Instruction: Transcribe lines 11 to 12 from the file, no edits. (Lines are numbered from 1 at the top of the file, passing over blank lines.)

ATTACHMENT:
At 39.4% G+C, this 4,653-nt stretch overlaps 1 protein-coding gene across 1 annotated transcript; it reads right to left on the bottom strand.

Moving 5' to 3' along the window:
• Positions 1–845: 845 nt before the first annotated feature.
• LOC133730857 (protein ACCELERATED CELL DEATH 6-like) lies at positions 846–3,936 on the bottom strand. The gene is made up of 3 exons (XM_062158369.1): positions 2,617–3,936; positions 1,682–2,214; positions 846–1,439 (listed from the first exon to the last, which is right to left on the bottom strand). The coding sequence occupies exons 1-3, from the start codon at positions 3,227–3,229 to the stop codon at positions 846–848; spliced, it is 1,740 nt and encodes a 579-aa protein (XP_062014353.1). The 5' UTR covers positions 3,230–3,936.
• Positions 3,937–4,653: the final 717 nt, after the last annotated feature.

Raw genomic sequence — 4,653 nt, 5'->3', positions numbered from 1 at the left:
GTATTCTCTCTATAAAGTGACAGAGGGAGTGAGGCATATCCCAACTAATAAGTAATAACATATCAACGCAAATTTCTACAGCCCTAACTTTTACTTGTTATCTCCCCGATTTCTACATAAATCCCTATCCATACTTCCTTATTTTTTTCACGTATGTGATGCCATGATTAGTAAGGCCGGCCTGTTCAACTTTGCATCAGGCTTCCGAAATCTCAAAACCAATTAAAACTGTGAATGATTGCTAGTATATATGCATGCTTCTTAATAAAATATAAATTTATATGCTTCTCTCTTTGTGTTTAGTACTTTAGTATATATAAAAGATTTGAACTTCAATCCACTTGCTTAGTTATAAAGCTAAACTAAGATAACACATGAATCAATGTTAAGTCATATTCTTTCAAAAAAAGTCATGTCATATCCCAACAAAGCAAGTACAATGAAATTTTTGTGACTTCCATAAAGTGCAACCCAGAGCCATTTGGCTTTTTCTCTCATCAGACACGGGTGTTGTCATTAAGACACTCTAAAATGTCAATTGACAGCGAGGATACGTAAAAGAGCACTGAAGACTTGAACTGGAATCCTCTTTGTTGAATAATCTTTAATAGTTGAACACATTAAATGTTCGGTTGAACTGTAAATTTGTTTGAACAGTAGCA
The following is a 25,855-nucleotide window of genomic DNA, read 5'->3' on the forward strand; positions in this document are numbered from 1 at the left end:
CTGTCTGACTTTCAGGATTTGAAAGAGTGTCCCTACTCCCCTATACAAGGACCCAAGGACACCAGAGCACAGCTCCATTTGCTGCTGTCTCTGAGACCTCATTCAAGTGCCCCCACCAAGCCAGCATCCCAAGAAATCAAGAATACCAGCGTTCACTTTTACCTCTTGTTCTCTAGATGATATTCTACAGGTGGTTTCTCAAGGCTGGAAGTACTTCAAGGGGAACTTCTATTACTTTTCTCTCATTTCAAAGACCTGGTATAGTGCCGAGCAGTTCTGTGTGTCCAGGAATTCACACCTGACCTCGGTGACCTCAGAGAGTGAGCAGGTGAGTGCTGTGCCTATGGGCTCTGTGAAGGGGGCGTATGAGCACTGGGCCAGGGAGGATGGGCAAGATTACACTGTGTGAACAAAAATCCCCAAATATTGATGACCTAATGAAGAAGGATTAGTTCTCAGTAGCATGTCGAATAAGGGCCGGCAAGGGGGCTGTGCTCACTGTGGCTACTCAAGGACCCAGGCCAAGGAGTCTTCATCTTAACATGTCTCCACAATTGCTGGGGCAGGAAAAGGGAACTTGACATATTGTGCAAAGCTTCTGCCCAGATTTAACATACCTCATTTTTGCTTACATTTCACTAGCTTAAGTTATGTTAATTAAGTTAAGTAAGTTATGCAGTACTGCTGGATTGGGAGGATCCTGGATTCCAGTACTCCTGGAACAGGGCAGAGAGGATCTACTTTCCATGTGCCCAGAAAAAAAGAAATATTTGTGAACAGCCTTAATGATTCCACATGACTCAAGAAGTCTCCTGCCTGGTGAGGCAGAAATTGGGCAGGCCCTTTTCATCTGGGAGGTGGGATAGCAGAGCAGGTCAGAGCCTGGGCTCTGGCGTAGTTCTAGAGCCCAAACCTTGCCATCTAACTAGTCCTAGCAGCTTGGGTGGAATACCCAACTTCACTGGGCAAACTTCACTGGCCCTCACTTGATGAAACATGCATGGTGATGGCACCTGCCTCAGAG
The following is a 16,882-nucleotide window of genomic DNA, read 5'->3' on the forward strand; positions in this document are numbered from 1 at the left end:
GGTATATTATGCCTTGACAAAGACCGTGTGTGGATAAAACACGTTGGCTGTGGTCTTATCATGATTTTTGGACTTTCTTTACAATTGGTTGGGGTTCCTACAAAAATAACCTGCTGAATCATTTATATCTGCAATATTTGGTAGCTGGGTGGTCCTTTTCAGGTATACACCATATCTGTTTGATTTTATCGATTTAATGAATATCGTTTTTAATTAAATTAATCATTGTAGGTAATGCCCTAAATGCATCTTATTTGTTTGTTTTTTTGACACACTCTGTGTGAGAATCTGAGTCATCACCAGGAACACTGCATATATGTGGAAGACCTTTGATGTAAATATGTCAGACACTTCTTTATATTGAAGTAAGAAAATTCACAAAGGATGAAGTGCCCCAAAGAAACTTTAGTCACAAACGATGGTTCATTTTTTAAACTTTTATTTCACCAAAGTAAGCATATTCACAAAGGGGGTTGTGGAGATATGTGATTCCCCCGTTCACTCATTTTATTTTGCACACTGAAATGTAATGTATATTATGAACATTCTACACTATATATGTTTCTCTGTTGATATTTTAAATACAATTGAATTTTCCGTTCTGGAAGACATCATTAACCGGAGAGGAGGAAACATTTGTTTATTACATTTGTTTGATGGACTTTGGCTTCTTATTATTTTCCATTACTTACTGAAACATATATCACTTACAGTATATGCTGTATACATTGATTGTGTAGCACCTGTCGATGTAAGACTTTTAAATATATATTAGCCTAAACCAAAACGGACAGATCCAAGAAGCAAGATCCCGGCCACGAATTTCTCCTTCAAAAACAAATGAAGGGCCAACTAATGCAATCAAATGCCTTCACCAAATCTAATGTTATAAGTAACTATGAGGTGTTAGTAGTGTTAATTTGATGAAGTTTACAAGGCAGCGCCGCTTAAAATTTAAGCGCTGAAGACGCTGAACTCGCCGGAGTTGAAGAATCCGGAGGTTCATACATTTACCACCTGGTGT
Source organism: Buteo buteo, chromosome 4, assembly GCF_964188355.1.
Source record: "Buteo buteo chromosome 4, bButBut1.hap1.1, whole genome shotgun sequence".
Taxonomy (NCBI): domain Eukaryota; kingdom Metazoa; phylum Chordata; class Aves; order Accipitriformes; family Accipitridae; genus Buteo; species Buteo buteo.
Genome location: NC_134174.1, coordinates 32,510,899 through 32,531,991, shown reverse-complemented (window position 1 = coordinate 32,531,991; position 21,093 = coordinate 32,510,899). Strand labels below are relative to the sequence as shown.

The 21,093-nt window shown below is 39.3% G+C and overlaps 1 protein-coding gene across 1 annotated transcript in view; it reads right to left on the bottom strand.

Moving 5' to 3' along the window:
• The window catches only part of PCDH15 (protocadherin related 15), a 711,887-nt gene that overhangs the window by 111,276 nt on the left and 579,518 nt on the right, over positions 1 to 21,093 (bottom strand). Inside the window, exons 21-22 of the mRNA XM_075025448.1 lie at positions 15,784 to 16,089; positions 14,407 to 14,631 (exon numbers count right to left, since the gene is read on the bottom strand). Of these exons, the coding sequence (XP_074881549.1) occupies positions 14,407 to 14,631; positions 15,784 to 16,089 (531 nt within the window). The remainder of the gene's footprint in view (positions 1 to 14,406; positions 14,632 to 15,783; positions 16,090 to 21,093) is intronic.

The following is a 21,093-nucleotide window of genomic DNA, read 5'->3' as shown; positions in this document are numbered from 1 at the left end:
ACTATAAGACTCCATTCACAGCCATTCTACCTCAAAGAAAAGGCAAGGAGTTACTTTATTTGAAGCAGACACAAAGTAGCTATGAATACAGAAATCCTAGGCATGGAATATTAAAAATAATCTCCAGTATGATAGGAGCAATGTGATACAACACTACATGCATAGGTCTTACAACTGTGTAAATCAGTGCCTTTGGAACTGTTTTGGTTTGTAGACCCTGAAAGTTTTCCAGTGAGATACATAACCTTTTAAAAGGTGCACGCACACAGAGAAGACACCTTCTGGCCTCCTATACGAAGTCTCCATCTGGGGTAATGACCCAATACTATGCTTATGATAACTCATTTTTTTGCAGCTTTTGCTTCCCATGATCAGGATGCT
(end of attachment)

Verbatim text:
GGTATATTATGCCTTGACAAAGACCGTGTGTGGATAAAACACGTTGGCTGTGGTCTTATCATGATTTTTGGACTTTCTTTACAATTGGTTGGGGTTCCTACAAAAATAACCTGCTGAATCATTTATATCTGCAATATTTGGTAGCTGGGTGGTCCTTTTCAGGTATACACCATATCTGTTTGATTTTATCGATTTAATGAATATCGTTTTTAATTAAATTAATCATTGTAGGTAATGCCCTAAATGCATCTTATTTGTTTGTTTTTTTGACACACTCTGTGTGAGAATCTGAGTCATCACCAGGAACACTGCATATATGTGGAAGACCTTTGATGTAAATATGTCAGACACTTCTTTATATTGAAGTAAGAAAATTCACAAAGGATGAAGTGCCCCAAAGAAACTTTAGTCACAAACGATGGTTCATTTTTTAAACTTTTATTTCACCAAAGTAAGCATATTCACAAAGGGGGTTGTGGAGATATGTGATTCCCCCGTTCACTCATTTTATTTTGCACACTGAAATGTAATGTATATTATGAACATTCTACACTATATATGTTTCTCTGTTGATATTTTAAATACAATTGAATTTTCCGTTCTGGAAGACATCATTAACCGGAGAGGAGGAAACATTTGTTTATTACATTTGTTTGATGGACTTTGGCTTCTTATTATTTTCCATTACTTACTGAAACATATATCACTTACAGTATATGCTGTATACATTGATTGTGTAGCACCTGTCGATGTAAGACTTTTAAATATATATTAGCCTAAACCAAAACGGACAGATCCAAGAAGCAAGATCCCGGCCACGAATTTCTCCTTCAAAAACAAATGAAGGGCCAACTAATGCAATCAAATGCCTTCACCAAATCTAATGTTATAAGTAACTATGAGGTGTTAGTAGTGTTAATTTGATGAAGTTTACAAGGCAGCGCCGCTTAAAATTTAAGCGCTGAAGACGCTGAACTCGCCGGAGTTGAAGAATCCGGAGGTTCATACATTTACCACCTGGTGT
Source organism: Buteo buteo, chromosome 4, assembly GCF_964188355.1.